Interesting development. The people weep but do nothing. Saul hears their weeping and asks what is going on. He is still farming (behind his herd in the field). The pending tragedy opens up a door of opportunity for Saul.
Then the Spirit of God came upon Saul when he heard this news, and his anger was greatly aroused. 7 So he took a yoke of oxen and cut them in pieces, and sent them throughout all the territory of Israel by the hands of messengers, saying, “Whoever does not go out with Saul and Samuel to battle, so it shall be done to his oxen.”
I don’t think we often read of an anger-miracle. We have discussed the definition of meekness, given by the Greek philosopher, Aristotle. He defined meekness as the perfect balance for anger – between a person who is angry all the time and one that never gets angry is the person who knows exactly when, how and why to be angry.
The Holy Spirit stirs an anger in Saul to fight injustice. He addresses the dithering indecisiveness of the people of Jabesh in a very real and poignant way to pluck them out of the debilitating grip of fear. The Holy Spirit combines the offices of king and prophet to compose a magnificent victory over the haughty superiority of the enemy king. Samuel and Saul go into the fight together.
The people of Israel react.
And the fear of the Lord fell on the people, and they came out with one consent.
From the authority of true leadership an army of more than three hundred thousand men assembles and thrashes the enemy to scatter, never to return.
What generates fear in you? Are you afraid of the enemy that is going to gouge out your right eye or the healthy fearful respect for the king-prophet combination that will lead you to victory? The people chose.
The toxic public debate these days threaten to take out our right eye and blur our vision. We cannot afford to compromise our insight and understanding of the underlying evil that permeates so many issues, bringing strife and hatred, stress and discontent amongst the people to lash out against each other.
The enemy comes with an army of arguments to siege our thinking. The onslaught is complex and on an ever-widening front. It is the imperialism and colonialism of ideas imposing a dictatorship of intolerance by activism (to the left and the right – both repulsive and unacceptable). This tyranny captures the social structures and rules the public debate.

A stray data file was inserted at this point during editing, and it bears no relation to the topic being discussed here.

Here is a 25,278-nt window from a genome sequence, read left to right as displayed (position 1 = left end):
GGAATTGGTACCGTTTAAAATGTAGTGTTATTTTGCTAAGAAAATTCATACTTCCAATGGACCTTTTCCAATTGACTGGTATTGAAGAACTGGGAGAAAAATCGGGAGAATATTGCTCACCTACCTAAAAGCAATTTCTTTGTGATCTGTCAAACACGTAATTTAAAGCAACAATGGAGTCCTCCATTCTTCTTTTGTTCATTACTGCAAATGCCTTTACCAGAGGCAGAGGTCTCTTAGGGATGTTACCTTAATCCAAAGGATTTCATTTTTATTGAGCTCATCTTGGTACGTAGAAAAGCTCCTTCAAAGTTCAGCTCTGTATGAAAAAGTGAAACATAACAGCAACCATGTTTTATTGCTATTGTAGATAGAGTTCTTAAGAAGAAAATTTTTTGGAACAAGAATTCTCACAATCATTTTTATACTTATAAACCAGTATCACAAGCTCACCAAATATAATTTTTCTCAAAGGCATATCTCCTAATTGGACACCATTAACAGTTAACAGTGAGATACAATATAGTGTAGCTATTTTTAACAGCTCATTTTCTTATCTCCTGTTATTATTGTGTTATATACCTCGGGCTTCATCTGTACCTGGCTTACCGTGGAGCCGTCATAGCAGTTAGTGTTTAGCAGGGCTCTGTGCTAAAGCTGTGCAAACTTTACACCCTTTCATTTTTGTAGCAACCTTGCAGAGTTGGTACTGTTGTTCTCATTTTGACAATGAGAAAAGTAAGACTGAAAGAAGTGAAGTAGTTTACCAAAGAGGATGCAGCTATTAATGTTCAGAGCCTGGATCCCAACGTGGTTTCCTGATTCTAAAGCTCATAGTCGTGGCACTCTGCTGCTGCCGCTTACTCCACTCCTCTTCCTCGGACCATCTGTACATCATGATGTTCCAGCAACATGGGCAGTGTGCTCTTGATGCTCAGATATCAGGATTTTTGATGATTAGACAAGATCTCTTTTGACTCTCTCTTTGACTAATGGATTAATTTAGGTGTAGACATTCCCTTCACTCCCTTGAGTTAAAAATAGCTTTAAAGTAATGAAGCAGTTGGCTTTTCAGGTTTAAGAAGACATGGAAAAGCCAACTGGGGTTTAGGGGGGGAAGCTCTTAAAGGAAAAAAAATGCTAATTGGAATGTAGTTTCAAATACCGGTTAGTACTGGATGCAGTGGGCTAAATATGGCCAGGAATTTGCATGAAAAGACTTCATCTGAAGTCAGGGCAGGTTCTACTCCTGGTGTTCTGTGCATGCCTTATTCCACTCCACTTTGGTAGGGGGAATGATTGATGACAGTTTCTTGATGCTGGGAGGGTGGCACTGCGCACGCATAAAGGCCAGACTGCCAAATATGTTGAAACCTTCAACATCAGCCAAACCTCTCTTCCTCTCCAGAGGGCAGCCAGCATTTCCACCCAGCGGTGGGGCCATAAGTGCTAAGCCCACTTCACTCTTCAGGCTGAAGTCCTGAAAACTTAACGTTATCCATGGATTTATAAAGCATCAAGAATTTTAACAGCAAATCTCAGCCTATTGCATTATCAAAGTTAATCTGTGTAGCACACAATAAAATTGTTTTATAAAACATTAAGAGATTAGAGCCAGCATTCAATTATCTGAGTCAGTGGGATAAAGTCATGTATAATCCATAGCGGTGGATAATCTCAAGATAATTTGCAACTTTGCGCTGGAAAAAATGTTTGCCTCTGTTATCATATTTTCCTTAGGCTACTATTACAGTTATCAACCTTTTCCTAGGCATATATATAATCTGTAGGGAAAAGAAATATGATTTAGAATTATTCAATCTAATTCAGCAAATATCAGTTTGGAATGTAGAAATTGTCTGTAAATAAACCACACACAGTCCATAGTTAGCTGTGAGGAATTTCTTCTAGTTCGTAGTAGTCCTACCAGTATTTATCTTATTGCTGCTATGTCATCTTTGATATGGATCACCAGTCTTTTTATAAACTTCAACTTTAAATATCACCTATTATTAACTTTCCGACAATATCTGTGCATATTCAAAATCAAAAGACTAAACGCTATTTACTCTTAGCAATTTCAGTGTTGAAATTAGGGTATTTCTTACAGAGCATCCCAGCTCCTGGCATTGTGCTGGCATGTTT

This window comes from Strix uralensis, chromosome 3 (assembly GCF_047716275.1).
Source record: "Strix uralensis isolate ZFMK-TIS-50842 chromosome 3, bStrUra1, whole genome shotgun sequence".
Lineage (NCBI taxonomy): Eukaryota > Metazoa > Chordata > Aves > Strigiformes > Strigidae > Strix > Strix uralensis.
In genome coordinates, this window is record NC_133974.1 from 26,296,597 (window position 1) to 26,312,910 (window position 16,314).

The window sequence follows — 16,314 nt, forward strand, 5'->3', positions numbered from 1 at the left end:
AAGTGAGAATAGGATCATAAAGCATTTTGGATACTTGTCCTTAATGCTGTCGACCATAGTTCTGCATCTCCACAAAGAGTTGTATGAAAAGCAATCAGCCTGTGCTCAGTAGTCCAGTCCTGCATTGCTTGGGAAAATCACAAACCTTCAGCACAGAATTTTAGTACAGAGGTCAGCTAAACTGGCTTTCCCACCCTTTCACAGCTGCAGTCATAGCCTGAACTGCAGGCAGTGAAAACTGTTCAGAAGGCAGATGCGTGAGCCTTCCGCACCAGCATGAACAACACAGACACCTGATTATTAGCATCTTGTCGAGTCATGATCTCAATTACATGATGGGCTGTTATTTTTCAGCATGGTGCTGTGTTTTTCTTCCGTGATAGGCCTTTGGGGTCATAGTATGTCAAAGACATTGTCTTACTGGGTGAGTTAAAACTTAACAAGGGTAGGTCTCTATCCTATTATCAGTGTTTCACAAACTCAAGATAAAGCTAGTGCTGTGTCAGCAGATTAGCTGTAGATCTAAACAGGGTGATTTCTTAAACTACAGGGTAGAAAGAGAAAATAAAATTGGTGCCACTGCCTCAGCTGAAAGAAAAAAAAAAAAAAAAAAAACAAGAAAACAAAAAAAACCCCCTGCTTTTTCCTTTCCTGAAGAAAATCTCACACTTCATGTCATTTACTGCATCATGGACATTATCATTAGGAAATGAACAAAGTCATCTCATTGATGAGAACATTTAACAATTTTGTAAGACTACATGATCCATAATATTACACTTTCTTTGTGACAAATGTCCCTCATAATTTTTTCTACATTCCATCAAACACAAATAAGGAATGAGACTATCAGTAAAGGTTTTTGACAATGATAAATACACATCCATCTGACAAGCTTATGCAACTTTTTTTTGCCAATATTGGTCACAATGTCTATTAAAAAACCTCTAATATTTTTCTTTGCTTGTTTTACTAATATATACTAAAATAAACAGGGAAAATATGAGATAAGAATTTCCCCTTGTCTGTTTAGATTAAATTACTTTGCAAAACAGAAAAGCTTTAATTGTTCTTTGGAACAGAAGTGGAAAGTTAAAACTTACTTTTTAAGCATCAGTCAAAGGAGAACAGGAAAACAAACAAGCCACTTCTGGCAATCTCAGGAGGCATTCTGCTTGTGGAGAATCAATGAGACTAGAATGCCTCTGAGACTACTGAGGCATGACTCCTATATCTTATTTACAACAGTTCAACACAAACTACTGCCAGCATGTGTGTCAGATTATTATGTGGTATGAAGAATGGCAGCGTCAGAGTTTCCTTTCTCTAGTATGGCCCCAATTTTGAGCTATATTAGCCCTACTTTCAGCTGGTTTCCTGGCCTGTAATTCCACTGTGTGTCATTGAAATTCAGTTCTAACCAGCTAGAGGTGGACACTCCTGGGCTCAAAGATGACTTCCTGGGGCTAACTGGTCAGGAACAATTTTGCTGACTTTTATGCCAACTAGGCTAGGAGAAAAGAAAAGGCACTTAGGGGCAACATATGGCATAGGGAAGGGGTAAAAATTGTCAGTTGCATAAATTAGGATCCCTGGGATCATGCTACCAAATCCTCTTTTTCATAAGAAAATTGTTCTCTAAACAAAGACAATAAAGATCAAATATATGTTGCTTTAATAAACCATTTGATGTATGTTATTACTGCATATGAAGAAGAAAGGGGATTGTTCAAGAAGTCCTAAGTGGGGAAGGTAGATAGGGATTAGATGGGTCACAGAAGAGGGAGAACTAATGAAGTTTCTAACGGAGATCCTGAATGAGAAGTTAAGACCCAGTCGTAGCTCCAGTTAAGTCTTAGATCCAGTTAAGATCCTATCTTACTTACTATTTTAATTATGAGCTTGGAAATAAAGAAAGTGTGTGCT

Every good thing of beauty and peace is being distorted to thorny political and social play-balls that injure and pollute everyone who has to handle them.
Where is your eye?
Let us fix our eyes on Jesus, the author and perfecter of our faith, who for the joy set before him endured the cross, scorning its shame, and sat down at the right hand of the throne of God. (Hebrews 12:2)
The lamp of the body is the eye. If therefore your eye is good, your whole body will be full of light. But if your eye is bad, your whole body will be full of darkness. If therefore the light that is in you is darkness, how great is that darkness! (Matthew 6:22)
The verse puts great emphasis on the depth of darkness into which a poor spiritual eye will plunge a person.
I have to say that the public debate makes me cry. I cannot live a balanced, healthy life when I have to contend with all the disputes in the light of the shameless disinformation in the media. Facts cannot be lost in activism to the left or the right – both are contemptable.
Fight for your eye. Take up the invitation of Revelation to enter into the door of heaven for new understanding and a heavenly perspective of what is going on around you. We are not orphans in this world. We know the Truth. We have a loving, almighty heavenly Father who covers us with his wing of provision and protection.
With an anointed eye the darkness will flee. You will know what to do and how to respond. Wisdom is a promise and a gift.
Street-politics could be our opportunity to establish our reign as kings and priests in the Kingdom of God. The trap of the enemy will be our door of opportunity for a godly perspective and the liberty it brings. Our destiny is not determined by earthly governments. They are the small dust on the scale of God (Isaiah 40:15).
Then Samuel said to the people, “Come, let us go to Gilgal and renew the kingdom there.” 15 So all the people went to Gilgal, and there they made Saul king before the Lord in Gilgal. There they made sacrifices of peace offerings before the Lord, and there Saul and all the men of Israel rejoiced greatly.